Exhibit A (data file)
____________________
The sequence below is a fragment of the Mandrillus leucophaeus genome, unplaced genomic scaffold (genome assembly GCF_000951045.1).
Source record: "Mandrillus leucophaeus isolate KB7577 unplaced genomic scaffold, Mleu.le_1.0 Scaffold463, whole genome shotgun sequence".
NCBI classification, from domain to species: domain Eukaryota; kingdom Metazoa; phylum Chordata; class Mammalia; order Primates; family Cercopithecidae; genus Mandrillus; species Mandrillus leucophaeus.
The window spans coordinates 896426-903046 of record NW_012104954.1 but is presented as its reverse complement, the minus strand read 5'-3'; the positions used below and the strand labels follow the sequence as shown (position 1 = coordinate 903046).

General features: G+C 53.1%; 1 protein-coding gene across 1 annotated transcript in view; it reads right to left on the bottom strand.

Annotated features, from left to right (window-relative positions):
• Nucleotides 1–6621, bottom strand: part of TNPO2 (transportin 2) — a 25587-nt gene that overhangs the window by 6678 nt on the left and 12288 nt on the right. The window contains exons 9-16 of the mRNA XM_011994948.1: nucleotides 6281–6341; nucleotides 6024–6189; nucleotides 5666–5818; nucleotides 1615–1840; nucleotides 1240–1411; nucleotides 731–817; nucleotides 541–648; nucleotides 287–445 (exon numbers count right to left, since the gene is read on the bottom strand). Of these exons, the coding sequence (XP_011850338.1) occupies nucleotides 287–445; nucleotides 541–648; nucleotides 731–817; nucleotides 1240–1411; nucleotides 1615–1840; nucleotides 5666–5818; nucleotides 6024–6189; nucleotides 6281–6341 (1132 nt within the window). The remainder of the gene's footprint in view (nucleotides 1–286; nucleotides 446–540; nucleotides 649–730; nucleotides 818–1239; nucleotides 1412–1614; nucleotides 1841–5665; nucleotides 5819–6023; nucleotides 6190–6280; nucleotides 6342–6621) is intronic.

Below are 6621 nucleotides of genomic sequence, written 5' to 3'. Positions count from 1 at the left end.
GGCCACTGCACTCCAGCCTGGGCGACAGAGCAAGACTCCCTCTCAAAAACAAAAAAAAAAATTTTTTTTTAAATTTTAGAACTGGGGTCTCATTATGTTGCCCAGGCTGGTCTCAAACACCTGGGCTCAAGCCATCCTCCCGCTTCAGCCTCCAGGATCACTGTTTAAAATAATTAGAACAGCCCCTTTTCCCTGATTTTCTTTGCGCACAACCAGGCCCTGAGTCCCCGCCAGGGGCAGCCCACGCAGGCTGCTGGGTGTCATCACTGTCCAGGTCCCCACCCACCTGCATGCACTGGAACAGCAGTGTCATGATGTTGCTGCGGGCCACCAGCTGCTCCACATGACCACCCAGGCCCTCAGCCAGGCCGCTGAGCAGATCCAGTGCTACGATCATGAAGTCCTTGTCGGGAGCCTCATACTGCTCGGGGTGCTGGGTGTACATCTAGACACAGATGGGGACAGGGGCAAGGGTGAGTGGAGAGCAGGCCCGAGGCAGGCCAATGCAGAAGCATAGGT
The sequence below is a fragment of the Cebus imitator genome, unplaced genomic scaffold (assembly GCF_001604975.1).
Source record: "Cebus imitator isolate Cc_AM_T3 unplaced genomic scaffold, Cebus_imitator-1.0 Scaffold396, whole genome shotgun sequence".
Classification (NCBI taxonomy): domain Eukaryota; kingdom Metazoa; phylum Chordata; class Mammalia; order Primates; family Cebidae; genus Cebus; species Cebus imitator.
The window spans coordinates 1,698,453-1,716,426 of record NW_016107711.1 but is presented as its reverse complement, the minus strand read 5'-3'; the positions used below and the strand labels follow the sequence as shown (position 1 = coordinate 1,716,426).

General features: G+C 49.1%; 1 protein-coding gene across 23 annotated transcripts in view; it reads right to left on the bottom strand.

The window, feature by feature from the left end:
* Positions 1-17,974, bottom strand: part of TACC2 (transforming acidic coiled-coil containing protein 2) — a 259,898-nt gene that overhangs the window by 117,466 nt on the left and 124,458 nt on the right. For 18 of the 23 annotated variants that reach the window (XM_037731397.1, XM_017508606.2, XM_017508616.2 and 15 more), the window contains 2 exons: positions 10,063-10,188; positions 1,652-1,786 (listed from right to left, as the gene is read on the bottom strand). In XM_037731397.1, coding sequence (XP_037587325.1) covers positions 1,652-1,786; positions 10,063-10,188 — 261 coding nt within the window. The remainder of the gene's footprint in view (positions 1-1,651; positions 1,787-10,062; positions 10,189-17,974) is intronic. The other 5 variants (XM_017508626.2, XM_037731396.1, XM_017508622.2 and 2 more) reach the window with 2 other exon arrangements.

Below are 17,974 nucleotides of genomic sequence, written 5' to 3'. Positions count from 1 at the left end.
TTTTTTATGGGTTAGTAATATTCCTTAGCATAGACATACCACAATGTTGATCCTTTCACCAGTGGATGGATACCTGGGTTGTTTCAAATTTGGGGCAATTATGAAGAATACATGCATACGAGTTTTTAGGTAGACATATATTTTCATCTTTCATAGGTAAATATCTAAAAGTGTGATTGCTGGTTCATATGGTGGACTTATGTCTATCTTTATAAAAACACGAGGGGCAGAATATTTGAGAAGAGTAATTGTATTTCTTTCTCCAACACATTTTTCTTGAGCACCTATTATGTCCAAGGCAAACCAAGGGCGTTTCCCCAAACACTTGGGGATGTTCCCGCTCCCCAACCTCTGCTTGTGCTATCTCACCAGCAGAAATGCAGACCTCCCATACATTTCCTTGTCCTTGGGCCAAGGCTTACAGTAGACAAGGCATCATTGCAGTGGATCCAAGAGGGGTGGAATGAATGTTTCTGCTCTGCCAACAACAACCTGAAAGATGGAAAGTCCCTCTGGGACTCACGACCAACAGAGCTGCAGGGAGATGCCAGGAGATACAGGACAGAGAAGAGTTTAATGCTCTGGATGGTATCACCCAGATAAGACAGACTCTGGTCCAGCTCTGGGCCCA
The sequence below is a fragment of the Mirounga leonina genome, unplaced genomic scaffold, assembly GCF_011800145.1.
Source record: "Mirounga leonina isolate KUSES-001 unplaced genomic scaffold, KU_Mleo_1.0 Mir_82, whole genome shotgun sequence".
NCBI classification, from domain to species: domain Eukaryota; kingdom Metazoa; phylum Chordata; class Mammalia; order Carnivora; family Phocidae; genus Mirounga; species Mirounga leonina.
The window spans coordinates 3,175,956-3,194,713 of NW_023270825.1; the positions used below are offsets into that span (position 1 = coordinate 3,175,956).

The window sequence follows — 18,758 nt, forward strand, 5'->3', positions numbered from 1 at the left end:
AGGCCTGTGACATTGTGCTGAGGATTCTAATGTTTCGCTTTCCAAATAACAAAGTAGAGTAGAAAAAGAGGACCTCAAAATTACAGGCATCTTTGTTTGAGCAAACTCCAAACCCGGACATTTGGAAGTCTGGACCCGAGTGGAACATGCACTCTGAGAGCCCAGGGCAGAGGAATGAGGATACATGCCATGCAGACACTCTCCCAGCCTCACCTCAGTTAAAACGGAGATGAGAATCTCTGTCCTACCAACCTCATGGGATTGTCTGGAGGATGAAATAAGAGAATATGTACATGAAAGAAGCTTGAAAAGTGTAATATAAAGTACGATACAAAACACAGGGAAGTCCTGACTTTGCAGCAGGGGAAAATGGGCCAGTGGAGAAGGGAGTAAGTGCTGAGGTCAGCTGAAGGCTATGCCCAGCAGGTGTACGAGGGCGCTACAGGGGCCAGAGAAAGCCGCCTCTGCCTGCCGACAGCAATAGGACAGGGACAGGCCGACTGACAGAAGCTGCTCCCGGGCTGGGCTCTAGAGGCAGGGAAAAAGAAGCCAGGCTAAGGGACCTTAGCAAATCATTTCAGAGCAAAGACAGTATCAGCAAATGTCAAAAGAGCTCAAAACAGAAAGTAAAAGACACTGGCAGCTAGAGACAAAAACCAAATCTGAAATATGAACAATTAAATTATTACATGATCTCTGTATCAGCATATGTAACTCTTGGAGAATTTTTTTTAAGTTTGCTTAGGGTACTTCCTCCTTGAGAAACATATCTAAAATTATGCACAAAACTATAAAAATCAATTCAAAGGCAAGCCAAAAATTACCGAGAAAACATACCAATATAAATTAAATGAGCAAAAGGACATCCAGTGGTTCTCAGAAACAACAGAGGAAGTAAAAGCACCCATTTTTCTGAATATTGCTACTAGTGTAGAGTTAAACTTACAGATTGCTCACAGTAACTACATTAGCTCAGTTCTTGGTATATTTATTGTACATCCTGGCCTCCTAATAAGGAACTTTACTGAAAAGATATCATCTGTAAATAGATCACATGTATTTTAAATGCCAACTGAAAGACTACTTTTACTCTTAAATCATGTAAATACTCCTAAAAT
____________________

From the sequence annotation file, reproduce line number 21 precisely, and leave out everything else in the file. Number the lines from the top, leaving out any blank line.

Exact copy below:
NCBI classification, from domain to species: domain Eukaryota; kingdom Metazoa; phylum Chordata; class Mammalia; order Carnivora; family Phocidae; genus Mirounga; species Mirounga leonina.